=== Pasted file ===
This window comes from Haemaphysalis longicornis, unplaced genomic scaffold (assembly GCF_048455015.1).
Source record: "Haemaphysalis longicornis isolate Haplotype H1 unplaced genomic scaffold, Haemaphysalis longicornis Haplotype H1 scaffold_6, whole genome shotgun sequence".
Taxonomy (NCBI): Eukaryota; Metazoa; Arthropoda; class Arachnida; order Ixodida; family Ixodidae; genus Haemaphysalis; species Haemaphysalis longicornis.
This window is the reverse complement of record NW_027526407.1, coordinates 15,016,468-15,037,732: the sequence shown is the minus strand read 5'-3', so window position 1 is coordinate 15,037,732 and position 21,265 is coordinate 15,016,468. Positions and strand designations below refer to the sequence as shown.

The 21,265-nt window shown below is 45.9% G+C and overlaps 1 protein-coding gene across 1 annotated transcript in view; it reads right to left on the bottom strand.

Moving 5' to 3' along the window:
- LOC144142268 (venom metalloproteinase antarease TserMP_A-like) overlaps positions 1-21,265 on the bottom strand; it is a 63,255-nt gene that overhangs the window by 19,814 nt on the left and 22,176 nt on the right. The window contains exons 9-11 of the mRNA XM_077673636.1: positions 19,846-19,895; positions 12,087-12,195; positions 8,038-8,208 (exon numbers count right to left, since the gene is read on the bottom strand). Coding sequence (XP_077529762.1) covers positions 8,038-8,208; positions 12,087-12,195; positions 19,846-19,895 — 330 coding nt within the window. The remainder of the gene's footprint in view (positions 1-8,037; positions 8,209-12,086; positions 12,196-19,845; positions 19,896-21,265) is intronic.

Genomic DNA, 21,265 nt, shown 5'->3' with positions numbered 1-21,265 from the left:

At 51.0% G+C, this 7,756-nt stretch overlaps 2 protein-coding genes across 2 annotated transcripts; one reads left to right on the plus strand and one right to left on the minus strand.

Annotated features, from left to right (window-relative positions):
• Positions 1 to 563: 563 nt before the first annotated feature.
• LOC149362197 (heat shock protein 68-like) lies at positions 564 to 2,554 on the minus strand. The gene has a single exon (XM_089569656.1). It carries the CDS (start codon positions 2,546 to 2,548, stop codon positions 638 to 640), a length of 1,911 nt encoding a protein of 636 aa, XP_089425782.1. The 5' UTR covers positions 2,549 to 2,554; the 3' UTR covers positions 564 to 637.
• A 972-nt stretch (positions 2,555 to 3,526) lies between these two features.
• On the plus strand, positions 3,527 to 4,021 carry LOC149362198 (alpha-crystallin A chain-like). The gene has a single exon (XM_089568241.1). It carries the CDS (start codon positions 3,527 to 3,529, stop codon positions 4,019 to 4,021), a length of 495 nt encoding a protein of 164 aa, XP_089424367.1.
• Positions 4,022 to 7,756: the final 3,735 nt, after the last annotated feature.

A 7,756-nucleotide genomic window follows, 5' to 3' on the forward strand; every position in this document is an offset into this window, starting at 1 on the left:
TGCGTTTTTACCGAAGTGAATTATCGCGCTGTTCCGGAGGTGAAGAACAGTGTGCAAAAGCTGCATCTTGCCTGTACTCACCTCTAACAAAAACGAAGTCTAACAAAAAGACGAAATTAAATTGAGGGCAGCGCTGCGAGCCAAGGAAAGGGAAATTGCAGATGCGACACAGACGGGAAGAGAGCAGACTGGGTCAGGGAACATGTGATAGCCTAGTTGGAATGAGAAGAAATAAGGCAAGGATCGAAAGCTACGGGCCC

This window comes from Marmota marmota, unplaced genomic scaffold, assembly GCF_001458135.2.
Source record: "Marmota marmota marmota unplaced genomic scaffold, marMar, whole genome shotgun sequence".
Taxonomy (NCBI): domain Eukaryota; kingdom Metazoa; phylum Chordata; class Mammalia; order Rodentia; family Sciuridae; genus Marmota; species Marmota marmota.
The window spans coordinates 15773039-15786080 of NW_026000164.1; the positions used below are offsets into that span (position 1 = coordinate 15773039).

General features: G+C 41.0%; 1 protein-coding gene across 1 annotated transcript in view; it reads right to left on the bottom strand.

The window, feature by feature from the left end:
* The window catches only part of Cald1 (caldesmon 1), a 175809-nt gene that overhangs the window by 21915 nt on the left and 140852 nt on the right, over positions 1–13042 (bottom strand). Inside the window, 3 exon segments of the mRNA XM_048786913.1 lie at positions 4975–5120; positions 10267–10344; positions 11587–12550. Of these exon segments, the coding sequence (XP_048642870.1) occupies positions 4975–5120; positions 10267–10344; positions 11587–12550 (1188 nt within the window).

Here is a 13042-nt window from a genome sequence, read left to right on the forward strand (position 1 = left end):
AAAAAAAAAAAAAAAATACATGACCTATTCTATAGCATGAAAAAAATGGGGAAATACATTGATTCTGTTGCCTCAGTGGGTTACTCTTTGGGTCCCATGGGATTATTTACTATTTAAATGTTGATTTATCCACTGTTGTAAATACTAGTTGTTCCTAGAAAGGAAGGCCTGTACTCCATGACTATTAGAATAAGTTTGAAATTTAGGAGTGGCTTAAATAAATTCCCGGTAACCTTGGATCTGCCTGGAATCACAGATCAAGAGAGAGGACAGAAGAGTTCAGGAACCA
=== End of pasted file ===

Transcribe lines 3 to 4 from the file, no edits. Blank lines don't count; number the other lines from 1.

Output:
Taxonomy (NCBI): Eukaryota; Metazoa; Arthropoda; class Arachnida; order Ixodida; family Ixodidae; genus Haemaphysalis; species Haemaphysalis longicornis.
This window is the reverse complement of record NW_027526407.1, coordinates 15,016,468-15,037,732: the sequence shown is the minus strand read 5'-3', so window position 1 is coordinate 15,037,732 and position 21,265 is coordinate 15,016,468. Positions and strand designations below refer to the sequence as shown.